HTML basics or how I learned to build a sandwich

February 02, 2020

If you have been following along, you made a file called something like awesome.html. This little file has one line in it with angly brackets. It isn't much but it is the start of building a webpage.

What is HTML

Webpages are written in HTML (Hypertext Markup Language). HTML is made up of "tags" which are encapsulated in angle brackets. These tags build up the structure of the document. They also are semantic, meaning they give extra meaning to the content inside.

Tags

Each tag is a pair. They have an opening tag e.g. <h1> and the closing tag e.g. </h1>. It is important to remember to close your tags!

Yesterday, we used the header 1 tag in our webpage:

<h1>AWESOME!</h1>

This made the text big and bold, but what else did it do?

Headings

Heading tags aren't just for making the font size bigger, they are closer to chapter titles.

There are six heading levels: h1, h2, h3, h4, h5, and h6. The first heading should be an h1. This often is the title of the page.

You can have multiple headings. I use multiple h2 tags in this post, but there should only be one h1 tag.

Headings are not the only tags available.

Lists

Lists come in two flavors: ordered and unordered.

Think of the difference between a shopping list and a recipe. The order matters in a recipe, the order (usually) doesn't matter in a shopping list.

Unordered list

  • bread
  • peanut butter
  • jelly

There are two different tags required for building an unordered list, <ul> and <li>.

<ul>
    <li>bread</li>
    <li>peanut butter</li>
    <li>jelly</li>
</ul>

Ordered list

  1. Open bread container and pull out two pieces of bread.
  2. Place bread on a plate.
  3. Open jar of peanut butter.
  4. Put knife into jar of peanut butter and scoop some out.
  5. Spread peanut butter on one side of a piece of bread.
  6. Repeat steps 3 - 5 for the jelly.
  7. Put jelly side and peanut butter sides of bread together.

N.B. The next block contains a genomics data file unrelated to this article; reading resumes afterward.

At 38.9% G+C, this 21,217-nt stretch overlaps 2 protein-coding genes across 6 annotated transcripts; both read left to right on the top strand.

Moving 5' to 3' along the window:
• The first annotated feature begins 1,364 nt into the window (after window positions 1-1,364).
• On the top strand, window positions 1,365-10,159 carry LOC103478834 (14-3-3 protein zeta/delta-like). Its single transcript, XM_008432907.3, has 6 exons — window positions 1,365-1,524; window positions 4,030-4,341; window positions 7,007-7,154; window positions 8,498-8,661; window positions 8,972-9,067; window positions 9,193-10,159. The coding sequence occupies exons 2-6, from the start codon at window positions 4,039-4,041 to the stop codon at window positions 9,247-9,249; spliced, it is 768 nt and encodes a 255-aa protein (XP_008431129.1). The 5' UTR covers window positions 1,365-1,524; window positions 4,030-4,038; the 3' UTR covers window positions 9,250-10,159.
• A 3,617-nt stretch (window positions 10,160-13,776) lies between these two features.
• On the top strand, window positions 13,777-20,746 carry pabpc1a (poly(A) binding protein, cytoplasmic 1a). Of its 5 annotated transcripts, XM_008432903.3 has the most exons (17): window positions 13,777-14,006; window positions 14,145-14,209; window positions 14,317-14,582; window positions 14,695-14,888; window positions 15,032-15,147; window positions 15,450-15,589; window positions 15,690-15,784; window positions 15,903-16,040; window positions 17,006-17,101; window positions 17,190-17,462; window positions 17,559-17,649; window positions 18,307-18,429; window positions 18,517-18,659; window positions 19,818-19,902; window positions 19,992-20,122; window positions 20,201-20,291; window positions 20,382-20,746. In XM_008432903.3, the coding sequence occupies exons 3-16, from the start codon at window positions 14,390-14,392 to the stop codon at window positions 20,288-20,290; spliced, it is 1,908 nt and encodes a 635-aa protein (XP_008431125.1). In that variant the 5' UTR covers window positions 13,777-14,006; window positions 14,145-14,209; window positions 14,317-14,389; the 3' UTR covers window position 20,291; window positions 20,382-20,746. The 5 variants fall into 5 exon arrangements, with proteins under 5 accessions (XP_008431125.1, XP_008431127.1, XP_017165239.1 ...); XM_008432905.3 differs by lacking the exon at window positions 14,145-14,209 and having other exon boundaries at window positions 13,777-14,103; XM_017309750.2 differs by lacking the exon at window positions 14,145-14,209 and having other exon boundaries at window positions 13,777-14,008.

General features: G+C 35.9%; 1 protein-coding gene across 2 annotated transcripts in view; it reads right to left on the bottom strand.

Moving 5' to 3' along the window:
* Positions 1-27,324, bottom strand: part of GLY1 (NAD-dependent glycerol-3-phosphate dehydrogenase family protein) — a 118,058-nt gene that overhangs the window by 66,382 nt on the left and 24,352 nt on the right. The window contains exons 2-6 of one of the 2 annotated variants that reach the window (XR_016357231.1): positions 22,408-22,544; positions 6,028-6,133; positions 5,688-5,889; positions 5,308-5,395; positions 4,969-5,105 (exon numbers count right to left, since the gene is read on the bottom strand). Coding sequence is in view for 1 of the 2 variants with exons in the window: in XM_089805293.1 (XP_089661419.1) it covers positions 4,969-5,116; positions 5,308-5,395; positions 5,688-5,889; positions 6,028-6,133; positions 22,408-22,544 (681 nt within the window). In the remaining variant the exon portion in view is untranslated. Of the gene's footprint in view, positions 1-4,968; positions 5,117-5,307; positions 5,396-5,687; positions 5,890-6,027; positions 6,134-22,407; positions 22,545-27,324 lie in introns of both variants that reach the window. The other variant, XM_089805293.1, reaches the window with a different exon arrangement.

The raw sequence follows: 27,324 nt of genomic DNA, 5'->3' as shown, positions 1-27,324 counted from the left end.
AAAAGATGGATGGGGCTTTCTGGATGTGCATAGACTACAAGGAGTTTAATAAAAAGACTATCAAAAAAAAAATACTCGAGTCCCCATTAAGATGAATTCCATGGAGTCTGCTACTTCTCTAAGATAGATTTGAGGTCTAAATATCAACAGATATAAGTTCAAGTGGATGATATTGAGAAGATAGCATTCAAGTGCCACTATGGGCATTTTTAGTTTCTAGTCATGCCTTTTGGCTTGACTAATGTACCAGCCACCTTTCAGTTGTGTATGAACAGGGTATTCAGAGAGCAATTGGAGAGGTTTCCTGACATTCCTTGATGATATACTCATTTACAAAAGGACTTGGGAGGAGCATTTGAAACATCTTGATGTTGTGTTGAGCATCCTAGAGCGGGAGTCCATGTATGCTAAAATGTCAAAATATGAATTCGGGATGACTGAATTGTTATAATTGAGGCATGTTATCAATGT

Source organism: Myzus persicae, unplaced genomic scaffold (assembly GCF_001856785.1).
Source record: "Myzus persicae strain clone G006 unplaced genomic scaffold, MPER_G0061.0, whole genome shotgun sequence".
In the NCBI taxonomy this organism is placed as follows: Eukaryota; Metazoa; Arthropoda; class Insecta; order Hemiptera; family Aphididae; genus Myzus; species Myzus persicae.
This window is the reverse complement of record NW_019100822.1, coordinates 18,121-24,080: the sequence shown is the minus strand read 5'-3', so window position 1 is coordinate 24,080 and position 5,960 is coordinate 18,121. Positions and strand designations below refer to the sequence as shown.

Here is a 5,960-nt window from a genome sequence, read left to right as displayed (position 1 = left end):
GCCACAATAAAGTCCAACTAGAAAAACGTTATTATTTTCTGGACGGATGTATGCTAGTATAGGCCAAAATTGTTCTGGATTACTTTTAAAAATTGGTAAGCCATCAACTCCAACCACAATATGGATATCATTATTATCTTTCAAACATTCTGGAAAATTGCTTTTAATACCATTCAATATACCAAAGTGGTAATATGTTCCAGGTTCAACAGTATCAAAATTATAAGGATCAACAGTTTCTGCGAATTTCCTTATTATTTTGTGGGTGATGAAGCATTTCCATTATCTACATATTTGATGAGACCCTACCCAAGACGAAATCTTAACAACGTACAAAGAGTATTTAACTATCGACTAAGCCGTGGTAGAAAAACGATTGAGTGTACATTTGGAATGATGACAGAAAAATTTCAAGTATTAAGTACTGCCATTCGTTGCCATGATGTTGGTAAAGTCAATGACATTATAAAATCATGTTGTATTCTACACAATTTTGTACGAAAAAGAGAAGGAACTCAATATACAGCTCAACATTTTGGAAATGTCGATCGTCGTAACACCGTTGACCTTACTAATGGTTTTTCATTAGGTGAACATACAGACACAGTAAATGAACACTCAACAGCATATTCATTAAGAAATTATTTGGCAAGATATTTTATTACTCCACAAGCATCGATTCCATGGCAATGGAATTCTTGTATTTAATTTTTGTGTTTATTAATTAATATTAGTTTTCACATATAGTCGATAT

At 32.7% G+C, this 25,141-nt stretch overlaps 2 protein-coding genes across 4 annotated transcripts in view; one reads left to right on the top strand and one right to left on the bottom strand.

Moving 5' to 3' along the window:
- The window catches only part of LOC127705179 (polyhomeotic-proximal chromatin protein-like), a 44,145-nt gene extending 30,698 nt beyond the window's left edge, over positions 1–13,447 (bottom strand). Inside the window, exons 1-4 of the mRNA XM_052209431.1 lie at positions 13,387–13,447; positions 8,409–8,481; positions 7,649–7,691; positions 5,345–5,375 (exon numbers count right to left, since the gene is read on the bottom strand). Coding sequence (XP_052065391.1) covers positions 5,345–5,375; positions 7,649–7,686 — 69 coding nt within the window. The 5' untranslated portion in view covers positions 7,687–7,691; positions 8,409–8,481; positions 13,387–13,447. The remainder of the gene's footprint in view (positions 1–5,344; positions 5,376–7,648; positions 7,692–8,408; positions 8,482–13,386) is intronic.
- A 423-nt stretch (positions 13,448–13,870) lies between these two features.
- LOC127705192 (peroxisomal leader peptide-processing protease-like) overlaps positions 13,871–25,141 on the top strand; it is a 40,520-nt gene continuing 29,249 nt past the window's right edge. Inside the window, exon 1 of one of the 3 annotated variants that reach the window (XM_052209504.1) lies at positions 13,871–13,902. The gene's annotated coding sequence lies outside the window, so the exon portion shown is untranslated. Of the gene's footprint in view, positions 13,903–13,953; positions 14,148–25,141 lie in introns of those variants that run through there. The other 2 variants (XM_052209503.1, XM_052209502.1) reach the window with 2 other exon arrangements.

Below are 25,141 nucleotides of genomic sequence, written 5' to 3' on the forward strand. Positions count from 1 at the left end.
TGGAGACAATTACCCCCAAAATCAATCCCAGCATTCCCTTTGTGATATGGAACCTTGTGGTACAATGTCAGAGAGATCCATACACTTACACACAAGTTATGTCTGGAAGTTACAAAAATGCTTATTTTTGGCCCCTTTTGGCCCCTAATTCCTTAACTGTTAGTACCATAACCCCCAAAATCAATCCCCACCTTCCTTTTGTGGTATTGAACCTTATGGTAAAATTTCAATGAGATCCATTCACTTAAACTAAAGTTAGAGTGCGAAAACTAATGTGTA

8. Eat.

Ordered lists are also built with two tags, <ol> and <li>.

<ol>
    <li>Open bread container and pull out two pieces of bread.</li>
    <li>Place bread on a plate.</li>
    <!-- Skipped other steps -->
</ol>

The <li> tag is a generic tag that stands for "list item". The outer tags (also known as parent elements) tell the item what kind of list it is. That is why I didn't need to number the recipe steps, the <ol> did that for me!

Comments

You may be wondering about the <!-- --> in the order list example. This is a comment. It will not be rendered on the page. Think of it as a note to your future self. Not everyone can remember why they did what they did.

Paragraph

Headings and lists would not make for an interesting page, so another common tag is the <p> or paragraph tag. This tag is used for paragraphs of text.

<p>I love peanut butter and jelly sandwiches. They are the best kind of sandwich. They were the first sandwich I ever made.</p>

Images

The final tag I will go over today is the <img> tag. This tag is special in that it does not have an end tag and it has "attributes"

<img src="sandwich.jpg" alt="A piece of bread with peanut butter and another with jelly lying face up on a plate.">

The attributes in the above example are "src" and "alt". The "src" attribute tells the browser where to get the image to show on the page. The "alt" attribute is a description of the image. This will be shown instead of the image if the link is broken and it is also read by screen readers. Always fill in the alt text!

With these tags, we can build a recipe page for a peanut butter and jelly sandwich.

Building the page (and sandwich)

Create a new file called "sandwich.html" with the following text.

<h1>Peanut butter and jelly sandwich</h1>
<img src="sandwich.jpg" alt="A piece of bread with peanut butter and another with jelly lying face up on a plate.">
<p>I love peanut butter and jelly sandwiches. They are the best kind of sandwich. They were the first sandwich I ever made.</p>
<h2>Ingredients</h2>
<ul>
        <li>bread</li>
        <li>peanut butter</li>
        <li>jelly</li>
</ul>
<h2>Directions</h2>
<ol>
        <li>Open bread container and pull out two pieces of bread.</li>
        <li>Place bread on a plate.</li>
        <li>Open jar of peanut butter.</li>
        <li>Put knife into jar of peanut butter and scoop some out.</li>
        <li>Spread peanut butter on one side of a piece of bread.</li>
        <li>Repeat steps 3 - 5 for the jelly.</li>
        <li>Put jelly side and peanut butter sides of bread together.</li>
        <li>Eat.</li>
</ol>

Save the file and open it in a browser.

Oh no

The image didn't load.

Browser window with a broken image link and alt text for the image showing.

Feel free to download a copy of my sandwich image. Save the file as "sandwich.jpg"

sandwich image The original photo is by Freddy G on Unsplash.

Put the file (sandwich.jpg) in the same location as your "sandwich.html" and reload the page.

Success

Browser window with Peanut butter and jelly sandwich as the title of the page, photo of a sandwich, and the recipe.

This page looks pretty good but could use a little more pizazz, and that will be next in the next post!